Besides the women featured, the other visual aspects, differing between the two posters, are also utilized to portray the war attitude of each country. The Westinghouse poster displays bright, eye-catching colors and very large and bold font for the only text “WE CAN DO IT” (Westinghouse Electric Corporation). They also focused more on illustrative components rather than text. This choice of a capturing image, vivid colors, and short but noticeable text advances their theme of exciting motivated American women. On the contrary, the Canadian Red Cross poster takes a more humble approach of explaining through paragraphs of text why people should donate. They also use repetition of the Red Cross image to create a visual representation of their organization’s name. The poster’s background fading red to black concocts a dark and somber theme for the poster.
The appeal to emotion is a strong element of the Westinghouse and Canadian Red Cross posters and is derived from the themes portrayed by the visual elements. The Canadian Red Cross poster evokes the feelings of sadness and desperation brought on by the war. The poster draws out sadness by mentioning war horrors such as casualty lists, wounded and maimed soldiers in hospitals, and homeless orphans. The poster draws out desperation through the use of language that implies urgency and a sense of last resort. They use words and phrases like “vital,” “there is no one else to do the job,” and “we must see them through” (Canadian Red Cross). Towards the bottom of the poster, pathos is conclusively addressed with the strategic language in the line, “We ask you to open your hearts and purses, giving to the limit of your ability” (Canadian Red Cross). This poster tugs on heartstrings of Canadians with the assumption that it will be proceeded by an emotional response.
While the Canadian Red Cross is tugging on heartstrings in their poster, the Westinghouse poster from America tugs on the optimism and excitement that accompanies a war. This poster intends to encourage women to get out into the workforce and provide the industry labor essential to supplying the military. To do this, they sensationalized feminism in a way that actually changed the mentality of women in general. The figure in this poster became an icon of the American woman who worked in factories during WWII as a result of the emotional response that it triggered in women. The appeal to encouraging women into the workplace is certainly a distinguishing characteristic of this poster; however, it also transforms the attitude towards the war overall. The aggressive and motivated facial expression and body language of the woman on the poster reflects the inner desire of all Americans to finish and win the war.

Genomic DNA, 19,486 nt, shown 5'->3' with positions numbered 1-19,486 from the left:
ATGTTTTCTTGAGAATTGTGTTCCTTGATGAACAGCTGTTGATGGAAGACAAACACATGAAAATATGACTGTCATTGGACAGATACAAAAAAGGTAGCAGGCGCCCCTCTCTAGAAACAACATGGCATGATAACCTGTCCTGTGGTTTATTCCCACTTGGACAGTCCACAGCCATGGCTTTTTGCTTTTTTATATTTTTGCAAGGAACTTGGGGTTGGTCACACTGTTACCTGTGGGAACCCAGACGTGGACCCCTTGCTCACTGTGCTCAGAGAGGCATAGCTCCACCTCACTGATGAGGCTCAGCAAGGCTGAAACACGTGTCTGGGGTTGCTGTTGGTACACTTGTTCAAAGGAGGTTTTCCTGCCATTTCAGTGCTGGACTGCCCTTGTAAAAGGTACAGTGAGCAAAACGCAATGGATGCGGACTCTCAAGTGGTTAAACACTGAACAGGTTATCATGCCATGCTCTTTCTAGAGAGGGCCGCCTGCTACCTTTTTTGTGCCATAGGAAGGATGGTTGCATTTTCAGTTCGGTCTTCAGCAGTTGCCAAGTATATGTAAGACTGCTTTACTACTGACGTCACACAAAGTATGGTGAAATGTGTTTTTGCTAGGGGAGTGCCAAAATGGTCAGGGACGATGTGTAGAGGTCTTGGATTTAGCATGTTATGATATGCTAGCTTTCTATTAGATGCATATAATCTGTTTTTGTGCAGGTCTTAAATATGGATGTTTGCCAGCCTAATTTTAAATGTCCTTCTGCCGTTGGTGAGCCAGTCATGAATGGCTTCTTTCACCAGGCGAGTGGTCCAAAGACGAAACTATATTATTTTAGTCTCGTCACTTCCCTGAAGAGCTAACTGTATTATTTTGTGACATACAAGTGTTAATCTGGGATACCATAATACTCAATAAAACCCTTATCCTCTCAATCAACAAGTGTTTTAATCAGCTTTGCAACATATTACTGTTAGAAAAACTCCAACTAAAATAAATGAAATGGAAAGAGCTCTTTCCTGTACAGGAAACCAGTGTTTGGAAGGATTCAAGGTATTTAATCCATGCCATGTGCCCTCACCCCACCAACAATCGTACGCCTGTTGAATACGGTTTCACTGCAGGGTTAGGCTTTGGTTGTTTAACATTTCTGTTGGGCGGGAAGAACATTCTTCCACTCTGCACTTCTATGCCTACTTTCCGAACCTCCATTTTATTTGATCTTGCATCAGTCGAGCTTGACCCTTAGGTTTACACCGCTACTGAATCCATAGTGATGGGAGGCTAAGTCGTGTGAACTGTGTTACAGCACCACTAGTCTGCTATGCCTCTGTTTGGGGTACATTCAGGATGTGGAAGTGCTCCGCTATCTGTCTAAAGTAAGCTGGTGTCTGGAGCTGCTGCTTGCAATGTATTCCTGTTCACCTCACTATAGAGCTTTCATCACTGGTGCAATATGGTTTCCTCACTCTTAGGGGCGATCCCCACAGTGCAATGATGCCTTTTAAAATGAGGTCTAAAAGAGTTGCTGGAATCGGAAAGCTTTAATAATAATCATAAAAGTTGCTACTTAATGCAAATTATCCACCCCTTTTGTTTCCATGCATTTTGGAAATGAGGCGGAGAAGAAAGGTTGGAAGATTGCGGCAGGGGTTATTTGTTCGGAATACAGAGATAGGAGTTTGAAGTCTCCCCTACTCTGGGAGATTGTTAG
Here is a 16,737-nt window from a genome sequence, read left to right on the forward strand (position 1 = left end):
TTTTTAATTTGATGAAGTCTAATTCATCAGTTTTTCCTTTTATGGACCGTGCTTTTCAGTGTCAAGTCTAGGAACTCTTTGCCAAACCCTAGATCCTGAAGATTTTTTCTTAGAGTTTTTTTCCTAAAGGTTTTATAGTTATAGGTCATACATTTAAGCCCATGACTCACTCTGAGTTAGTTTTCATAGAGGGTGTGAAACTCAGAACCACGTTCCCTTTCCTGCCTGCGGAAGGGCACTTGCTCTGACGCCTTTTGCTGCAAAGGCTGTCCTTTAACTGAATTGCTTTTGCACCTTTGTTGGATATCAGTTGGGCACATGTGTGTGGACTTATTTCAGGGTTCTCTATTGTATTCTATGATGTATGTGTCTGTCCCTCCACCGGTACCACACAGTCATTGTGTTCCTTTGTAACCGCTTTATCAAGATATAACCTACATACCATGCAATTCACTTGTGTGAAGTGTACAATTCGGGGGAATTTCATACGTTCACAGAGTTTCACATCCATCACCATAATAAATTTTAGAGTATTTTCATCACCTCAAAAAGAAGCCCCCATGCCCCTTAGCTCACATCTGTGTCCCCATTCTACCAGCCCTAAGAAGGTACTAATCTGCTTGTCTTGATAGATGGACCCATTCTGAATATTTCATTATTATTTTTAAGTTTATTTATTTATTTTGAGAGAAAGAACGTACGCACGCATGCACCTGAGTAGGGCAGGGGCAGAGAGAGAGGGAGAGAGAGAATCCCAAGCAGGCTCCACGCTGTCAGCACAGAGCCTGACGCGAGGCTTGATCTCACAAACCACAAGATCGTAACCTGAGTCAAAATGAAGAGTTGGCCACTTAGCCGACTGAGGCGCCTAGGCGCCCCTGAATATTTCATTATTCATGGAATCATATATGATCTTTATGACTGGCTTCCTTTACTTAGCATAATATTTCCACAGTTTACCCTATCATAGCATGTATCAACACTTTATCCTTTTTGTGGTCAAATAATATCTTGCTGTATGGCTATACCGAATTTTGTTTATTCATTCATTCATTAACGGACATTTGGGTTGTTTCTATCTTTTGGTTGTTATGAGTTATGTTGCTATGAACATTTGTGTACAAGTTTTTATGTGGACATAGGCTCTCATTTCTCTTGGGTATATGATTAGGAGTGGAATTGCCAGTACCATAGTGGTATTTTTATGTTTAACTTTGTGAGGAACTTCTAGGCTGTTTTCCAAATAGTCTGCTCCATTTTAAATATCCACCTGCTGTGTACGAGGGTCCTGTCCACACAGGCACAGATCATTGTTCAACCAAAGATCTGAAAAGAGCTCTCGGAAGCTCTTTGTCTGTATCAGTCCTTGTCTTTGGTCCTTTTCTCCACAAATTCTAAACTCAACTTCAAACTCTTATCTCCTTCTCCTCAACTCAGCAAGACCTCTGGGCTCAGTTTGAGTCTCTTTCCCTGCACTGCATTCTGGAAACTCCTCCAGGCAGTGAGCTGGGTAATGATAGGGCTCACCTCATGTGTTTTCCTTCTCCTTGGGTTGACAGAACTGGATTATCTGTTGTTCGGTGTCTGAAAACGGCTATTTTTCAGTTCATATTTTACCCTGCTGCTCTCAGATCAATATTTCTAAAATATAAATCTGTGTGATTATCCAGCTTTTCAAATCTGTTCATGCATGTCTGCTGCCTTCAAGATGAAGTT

The posters further differentiate themselves by country through the variance of the ideologies portrayed. The Westinghouse poster invokes the American ideology of “Go Big or Go Home,” to use a contemporary phrase. This poster is very aggressive and tough, which was an element of the attitude towards this war that the American people could relate to. The Canadian Red Cross poster plays on a more modest ideology that even the smallest action can make a difference, which happens to be a reflection of the nation’s size at the time. Clearly, the Canadian people viewing this poster are not directly serving in the war, but they can still feel like they are contributing even if they are merely donating. These differing ideologies are specific to each country and, therefore, work uniquely towards the common goal of gaining support.
The Canadian Red Cross poster and Westinghouse’s “We Can Do It!” poster from World War II reflect the attitudes of their home country by employing kairos, visuals, pathos, and ideologies to call on citizens to do their part during the time of war. Although differing greatly in their approach, both posters achieve their common purpose of stimulating support for their war effort. Nevertheless, that is not to say that the support expected from women, or even the whole nation, was the same for Canada and the United States. Clearly, the United States promoted and gave off a brash war position as Canada was not as aggressive. While it may seem presumptuous to apply these stereotypes to the entire nations in general based off of two simple artifacts, it would be insensible to ignore the recurring theme, not only in these posters, but also in history and today’s world, that the United States airs a self-asserted stance whereas Canada positions itself more meekly. After all, it is said to this day that Americans are the ones with their guns out.
Canadian Red Cross. “The Need Grows As Victory Nears.” Advertisement. Pinterest. Canadian Red Cross, n.d. Web. 26 Sept. 2016.
Chenier, Nancy Miller, et al. “Women and War.” Historica Canada. The Canadian Encyclopedia, 2016. Web. 10 Oct. 2016
Strong-Boag, Veronica. “Women’s Suffrage in Canada.” Historica Canada. The Canadian Encyclopedia, 2016. Web. 10 Oct. 2016
“We Can Do It!” The National Museum of American History, The Smithsonian Institution, 2016. Web. 26 Sep. 2016.
Westinghouse Electric Corporation. “We Can Do It!” Advertisement. The National Museum of American History. Westinghouse War Production Co-ordinating Committee 15 Feb. 1942. Web. 26 Sep. 2016.